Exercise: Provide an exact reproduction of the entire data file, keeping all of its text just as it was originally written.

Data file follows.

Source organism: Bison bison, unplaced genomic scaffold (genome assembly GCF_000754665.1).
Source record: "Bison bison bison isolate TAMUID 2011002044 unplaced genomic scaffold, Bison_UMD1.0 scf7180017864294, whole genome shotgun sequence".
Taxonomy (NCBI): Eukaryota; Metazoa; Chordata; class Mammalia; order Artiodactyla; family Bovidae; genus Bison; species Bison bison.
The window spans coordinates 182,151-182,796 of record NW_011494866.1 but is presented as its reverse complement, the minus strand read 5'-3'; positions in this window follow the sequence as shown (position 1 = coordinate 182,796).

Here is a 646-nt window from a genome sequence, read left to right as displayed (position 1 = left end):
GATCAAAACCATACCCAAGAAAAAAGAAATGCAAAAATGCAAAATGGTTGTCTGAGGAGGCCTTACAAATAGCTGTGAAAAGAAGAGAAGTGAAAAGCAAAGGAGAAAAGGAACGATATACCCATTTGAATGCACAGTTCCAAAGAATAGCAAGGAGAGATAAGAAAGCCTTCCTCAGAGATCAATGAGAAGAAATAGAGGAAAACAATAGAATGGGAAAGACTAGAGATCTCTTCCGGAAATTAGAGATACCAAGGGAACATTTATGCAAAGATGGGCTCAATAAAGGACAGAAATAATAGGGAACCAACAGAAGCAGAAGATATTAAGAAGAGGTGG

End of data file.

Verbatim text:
Source organism: Bison bison, unplaced genomic scaffold (genome assembly GCF_000754665.1).
Source record: "Bison bison bison isolate TAMUID 2011002044 unplaced genomic scaffold, Bison_UMD1.0 scf7180017864294, whole genome shotgun sequence".
Taxonomy (NCBI): Eukaryota; Metazoa; Chordata; class Mammalia; order Artiodactyla; family Bovidae; genus Bison; species Bison bison.
The window spans coordinates 182,151-182,796 of record NW_011494866.1 but is presented as its reverse complement, the minus strand read 5'-3'; positions in this window follow the sequence as shown (position 1 = coordinate 182,796).

Here is a 646-nt window from a genome sequence, read left to right as displayed (position 1 = left end):
GATCAAAACCATACCCAAGAAAAAAGAAATGCAAAAATGCAAAATGGTTGTCTGAGGAGGCCTTACAAATAGCTGTGAAAAGAAGAGAAGTGAAAAGCAAAGGAGAAAAGGAACGATATACCCATTTGAATGCACAGTTCCAAAGAATAGCAAGGAGAGATAAGAAAGCCTTCCTCAGAGATCAATGAGAAGAAATAGAGGAAAACAATAGAATGGGAAAGACTAGAGATCTCTTCCGGAAATTAGAGATACCAAGGGAACATTTATGCAAAGATGGGCTCAATAAAGGACAGAAATAATAGGGAACCAACAGAAGCAGAAGATATTAAGAAGAGGTGG